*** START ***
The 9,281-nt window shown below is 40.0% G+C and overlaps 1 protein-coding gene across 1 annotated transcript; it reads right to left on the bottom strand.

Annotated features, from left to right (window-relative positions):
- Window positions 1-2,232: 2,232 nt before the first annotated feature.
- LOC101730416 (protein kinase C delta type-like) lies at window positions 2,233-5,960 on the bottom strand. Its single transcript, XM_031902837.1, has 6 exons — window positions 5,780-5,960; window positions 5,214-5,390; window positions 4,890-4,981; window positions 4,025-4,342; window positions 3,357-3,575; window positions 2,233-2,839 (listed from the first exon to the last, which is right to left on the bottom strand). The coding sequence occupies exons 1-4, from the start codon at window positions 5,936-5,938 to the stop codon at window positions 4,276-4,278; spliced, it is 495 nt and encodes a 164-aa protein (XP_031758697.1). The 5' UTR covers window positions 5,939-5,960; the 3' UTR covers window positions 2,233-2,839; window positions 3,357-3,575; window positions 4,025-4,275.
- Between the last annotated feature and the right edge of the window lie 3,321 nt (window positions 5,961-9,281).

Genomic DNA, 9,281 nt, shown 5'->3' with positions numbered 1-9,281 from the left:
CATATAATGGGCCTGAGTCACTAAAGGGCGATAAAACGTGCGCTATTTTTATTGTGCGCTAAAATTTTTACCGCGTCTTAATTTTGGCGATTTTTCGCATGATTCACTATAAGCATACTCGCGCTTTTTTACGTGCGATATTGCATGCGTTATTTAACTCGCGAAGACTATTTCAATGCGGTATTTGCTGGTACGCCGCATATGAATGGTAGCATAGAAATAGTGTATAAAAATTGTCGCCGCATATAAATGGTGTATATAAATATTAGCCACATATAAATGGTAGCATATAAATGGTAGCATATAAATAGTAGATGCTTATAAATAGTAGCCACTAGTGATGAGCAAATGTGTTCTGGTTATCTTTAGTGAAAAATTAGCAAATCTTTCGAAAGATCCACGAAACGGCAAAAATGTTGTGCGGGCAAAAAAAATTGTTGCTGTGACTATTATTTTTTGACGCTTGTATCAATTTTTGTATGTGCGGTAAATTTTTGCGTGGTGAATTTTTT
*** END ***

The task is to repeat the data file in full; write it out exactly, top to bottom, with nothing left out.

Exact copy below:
The 9,281-nt window shown below is 40.0% G+C and overlaps 1 protein-coding gene across 1 annotated transcript; it reads right to left on the bottom strand.

Annotated features, from left to right (window-relative positions):
- Window positions 1-2,232: 2,232 nt before the first annotated feature.
- LOC101730416 (protein kinase C delta type-like) lies at window positions 2,233-5,960 on the bottom strand. Its single transcript, XM_031902837.1, has 6 exons — window positions 5,780-5,960; window positions 5,214-5,390; window positions 4,890-4,981; window positions 4,025-4,342; window positions 3,357-3,575; window positions 2,233-2,839 (listed from the first exon to the last, which is right to left on the bottom strand). The coding sequence occupies exons 1-4, from the start codon at window positions 5,936-5,938 to the stop codon at window positions 4,276-4,278; spliced, it is 495 nt and encodes a 164-aa protein (XP_031758697.1). The 5' UTR covers window positions 5,939-5,960; the 3' UTR covers window positions 2,233-2,839; window positions 3,357-3,575; window positions 4,025-4,275.
- Between the last annotated feature and the right edge of the window lie 3,321 nt (window positions 5,961-9,281).

Genomic DNA, 9,281 nt, shown 5'->3' with positions numbered 1-9,281 from the left:
CATATAATGGGCCTGAGTCACTAAAGGGCGATAAAACGTGCGCTATTTTTATTGTGCGCTAAAATTTTTACCGCGTCTTAATTTTGGCGATTTTTCGCATGATTCACTATAAGCATACTCGCGCTTTTTTACGTGCGATATTGCATGCGTTATTTAACTCGCGAAGACTATTTCAATGCGGTATTTGCTGGTACGCCGCATATGAATGGTAGCATAGAAATAGTGTATAAAAATTGTCGCCGCATATAAATGGTGTATATAAATATTAGCCACATATAAATGGTAGCATATAAATGGTAGCATATAAATAGTAGATGCTTATAAATAGTAGCCACTAGTGATGAGCAAATGTGTTCTGGTTATCTTTAGTGAAAAATTAGCAAATCTTTCGAAAGATCCACGAAACGGCAAAAATGTTGTGCGGGCAAAAAAAATTGTTGCTGTGACTATTATTTTTTGACGCTTGTATCAATTTTTGTATGTGCGGTAAATTTTTGCGTGGTGAATTTTTT